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Evidence for Atmospheric Cold-trap Processes in the Noninverted Emission Spectrum of Kepler-13Ab Using HST/WFC3

Beatty, Thomas G. and Madhusudhan, Nikku and Tsiaras, Angelos and Zhao, Ming and Gilliland, Ronald L. and Knutson, Heather A. and Shporer, Avi and Wright, Jason T. (2017) Evidence for Atmospheric Cold-trap Processes in the Noninverted Emission Spectrum of Kepler-13Ab Using HST/WFC3. Astronomical Journal, 154 (4). Art. No. 158. ISSN 1538-3881. https://resolver.caltech.edu/CaltechAUTHORS:20170922-100939497

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Abstract

We observed two eclipses of the Kepler-13A planetary system, on UT 2014 April 28 and UT 2014 October 13, in the near-infrared using Wide Field Camera 3 on the Hubble Space Telescope. By using the nearby binary stars Kepler-13BC as a reference, we were able to create a differential light curve for Kepler-13A that had little of the systematics typically present in HST/WFC3 spectrophotometry. We measure a broadband (1.1–1.65 μm) eclipse depth of 734 ± 28 ppm and are able to measure the emission spectrum of the planet at R ≈ 50 with an average precision of 70 ppm. We find that Kepler-13Ab possesses a noninverted, monotonically decreasing vertical temperature profile. We exclude an isothermal profile and an inverted profile at more than 3σ. We also find that the dayside emission of Kepler-13Ab appears generally similar to an isolated M7 brown dwarf at a similar effective temperature. Due to the relatively high mass and surface gravity of Kepler-13Ab, we suggest that the apparent lack of an inversion is due to cold-trap processes in the planet's atmosphere. Using a toy model for where cold traps should inhibit inversions, as well as observations of other planets in this temperature range with measured emission spectra, we argue that with more detailed modeling and more observations we may be able to place useful constraints on the size of condensates on the daysides of hot Jupiters.


Item Type:Article
Related URLs:
URLURL TypeDescription
https://doi.org/10.3847/1538-3881/aa899bDOIArticle
http://iopscience.iop.org/article/10.3847/1538-3881/aa899bPublisherArticle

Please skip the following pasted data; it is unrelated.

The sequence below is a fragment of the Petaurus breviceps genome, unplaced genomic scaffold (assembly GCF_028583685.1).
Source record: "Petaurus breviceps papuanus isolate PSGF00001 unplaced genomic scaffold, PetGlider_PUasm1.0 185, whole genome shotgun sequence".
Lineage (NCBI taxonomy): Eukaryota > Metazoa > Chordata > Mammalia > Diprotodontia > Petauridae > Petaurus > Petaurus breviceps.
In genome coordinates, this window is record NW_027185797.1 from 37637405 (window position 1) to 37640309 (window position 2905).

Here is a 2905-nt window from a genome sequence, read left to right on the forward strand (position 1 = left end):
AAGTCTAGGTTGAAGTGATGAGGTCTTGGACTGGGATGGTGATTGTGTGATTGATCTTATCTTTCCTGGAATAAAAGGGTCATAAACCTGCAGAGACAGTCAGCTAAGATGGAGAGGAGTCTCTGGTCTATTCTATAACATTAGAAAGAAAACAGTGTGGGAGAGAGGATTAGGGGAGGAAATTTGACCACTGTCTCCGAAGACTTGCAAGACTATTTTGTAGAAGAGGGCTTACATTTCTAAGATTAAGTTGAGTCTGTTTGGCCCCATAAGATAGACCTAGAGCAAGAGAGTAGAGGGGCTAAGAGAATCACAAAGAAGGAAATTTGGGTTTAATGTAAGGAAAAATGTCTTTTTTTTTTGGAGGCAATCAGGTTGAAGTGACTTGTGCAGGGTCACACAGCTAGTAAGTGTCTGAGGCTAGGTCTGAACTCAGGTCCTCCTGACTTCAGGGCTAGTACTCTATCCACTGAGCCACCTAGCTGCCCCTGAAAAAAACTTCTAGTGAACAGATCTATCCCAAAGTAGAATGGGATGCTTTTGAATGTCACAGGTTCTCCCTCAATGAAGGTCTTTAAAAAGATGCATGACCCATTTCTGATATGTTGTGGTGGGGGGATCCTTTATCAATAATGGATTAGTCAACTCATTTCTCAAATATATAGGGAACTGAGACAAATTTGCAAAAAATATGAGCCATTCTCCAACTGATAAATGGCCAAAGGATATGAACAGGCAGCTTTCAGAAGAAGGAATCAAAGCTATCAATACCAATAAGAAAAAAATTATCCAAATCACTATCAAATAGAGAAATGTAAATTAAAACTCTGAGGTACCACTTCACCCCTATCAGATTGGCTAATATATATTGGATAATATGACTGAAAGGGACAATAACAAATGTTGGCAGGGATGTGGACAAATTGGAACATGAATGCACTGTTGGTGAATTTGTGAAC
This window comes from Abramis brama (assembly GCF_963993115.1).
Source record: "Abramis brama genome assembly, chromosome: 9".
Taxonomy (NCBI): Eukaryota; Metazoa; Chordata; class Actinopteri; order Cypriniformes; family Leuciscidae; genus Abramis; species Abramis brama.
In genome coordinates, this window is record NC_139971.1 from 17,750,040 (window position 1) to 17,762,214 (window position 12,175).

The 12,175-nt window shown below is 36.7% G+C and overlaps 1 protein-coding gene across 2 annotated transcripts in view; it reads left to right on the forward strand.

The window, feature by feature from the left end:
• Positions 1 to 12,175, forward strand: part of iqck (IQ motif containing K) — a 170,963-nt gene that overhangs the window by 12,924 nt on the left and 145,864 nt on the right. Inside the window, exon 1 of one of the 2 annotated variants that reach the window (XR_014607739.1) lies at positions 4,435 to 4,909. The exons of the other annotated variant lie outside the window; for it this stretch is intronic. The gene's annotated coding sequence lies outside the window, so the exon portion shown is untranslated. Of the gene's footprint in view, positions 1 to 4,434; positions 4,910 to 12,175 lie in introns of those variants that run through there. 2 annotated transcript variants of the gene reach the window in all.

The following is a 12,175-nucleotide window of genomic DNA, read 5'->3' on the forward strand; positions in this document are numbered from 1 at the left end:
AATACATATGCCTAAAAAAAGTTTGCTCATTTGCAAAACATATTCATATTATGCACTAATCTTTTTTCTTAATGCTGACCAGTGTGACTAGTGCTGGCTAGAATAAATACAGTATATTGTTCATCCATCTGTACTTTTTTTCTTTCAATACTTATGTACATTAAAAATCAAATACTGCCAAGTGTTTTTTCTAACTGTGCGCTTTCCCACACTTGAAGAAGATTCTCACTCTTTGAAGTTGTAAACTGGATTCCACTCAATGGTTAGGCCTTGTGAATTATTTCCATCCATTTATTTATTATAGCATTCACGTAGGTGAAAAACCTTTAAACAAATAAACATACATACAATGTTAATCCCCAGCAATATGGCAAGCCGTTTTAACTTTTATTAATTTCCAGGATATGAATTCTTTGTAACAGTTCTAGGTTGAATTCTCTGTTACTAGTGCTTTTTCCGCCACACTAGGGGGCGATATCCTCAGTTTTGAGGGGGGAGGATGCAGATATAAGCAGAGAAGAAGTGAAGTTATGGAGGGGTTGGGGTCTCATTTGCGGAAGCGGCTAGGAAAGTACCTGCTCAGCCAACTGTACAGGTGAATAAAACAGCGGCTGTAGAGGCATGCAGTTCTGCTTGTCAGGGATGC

https://arxiv.org/abs/1612.06409arXivDiscussion Paper
ORCID:
AuthorORCID
Beatty, Thomas G.0000-0002-9539-4203
Madhusudhan, Nikku0000-0002-4869-000X
Zhao, Ming0000-0002-4258-9517
Gilliland, Ronald L.0000-0002-1554-5578
Knutson, Heather A.0000-0002-0822-3095
Shporer, Avi0000-0002-1836-3120
Wright, Jason T.0000-0001-6160-5888
Additional Information:© 2017 American Astronomical Society. Received 2016 November 3. Accepted 2017 August 29. Published 2017 September 22. We would like to thank the anonymous referee for their detailed response, which improved the quality of the paper. These observations were made as a part of GO Program 13308 with the NASA/ESA Hubble Space Telescope at the Space Telescope Science Institute, which is operated by the Association of Universities for Research in Astronomy, Inc., for NASA, under the contract NAS 5-26555. T.G.B., M.Z., and J.T.W. were partially supported by funding from the Center for Exoplanets and Habitable Worlds. The Center for Exoplanets and Habitable Worlds is supported by the Pennsylvania State University, the Eberly College of Science, and the Pennsylvania Space Grant Consortium. A.T. was supported by the ERC project ExoLights (617119). M.Z. and J.T.W. acknowledge NASA Origins of Solar Systems grant NNX14AD22G. This work has made use of NASA's Astrophysics Data System, the Exoplanet Orbit Database, and the Exoplanet Data Explorer at exoplanets.org (Han et al. 2014); the Extrasolar Planet Encyclopedia at exoplanet.eu (Schneider et al. 2011); the SIMBAD database operated at CDS, Strasbourg, France (Wenger et al. 2000); and the VizieR catalog access tool, CDS, Strasbourg, France (Ochsenbein et al. 2000).
Funders:
Funding AgencyGrant Number
NASANAS 5-26555
Center for Exoplanets and Habitable WorldsUNSPECIFIED
Pennsylvania State UniversityUNSPECIFIED
Eberly College of ScienceUNSPECIFIED
Pennsylvania Space Grant ConsortiumUNSPECIFIED
European Research Council (ERC)617119
NASANNX14AD22G
Subject Keywords:planetary systems; planets and satellites: atmospheres; stars: individual (Kepler-13) ; techniques: spectroscopic
Issue or Number:4
Record Number:CaltechAUTHORS:20170922-100939497
Persistent URL:https://resolver.caltech.edu/CaltechAUTHORS:20170922-100939497
Official Citation:Thomas G. Beatty et al 2017 AJ 154 158
Usage Policy:No commercial reproduction, distribution, display or performance rights in this work are provided.
ID Code:81741
Collection:CaltechAUTHORS
Deposited By: Ruth Sustaita
Deposited On:22 Sep 2017 17:40
Last Modified:14 Oct 2019 22:21

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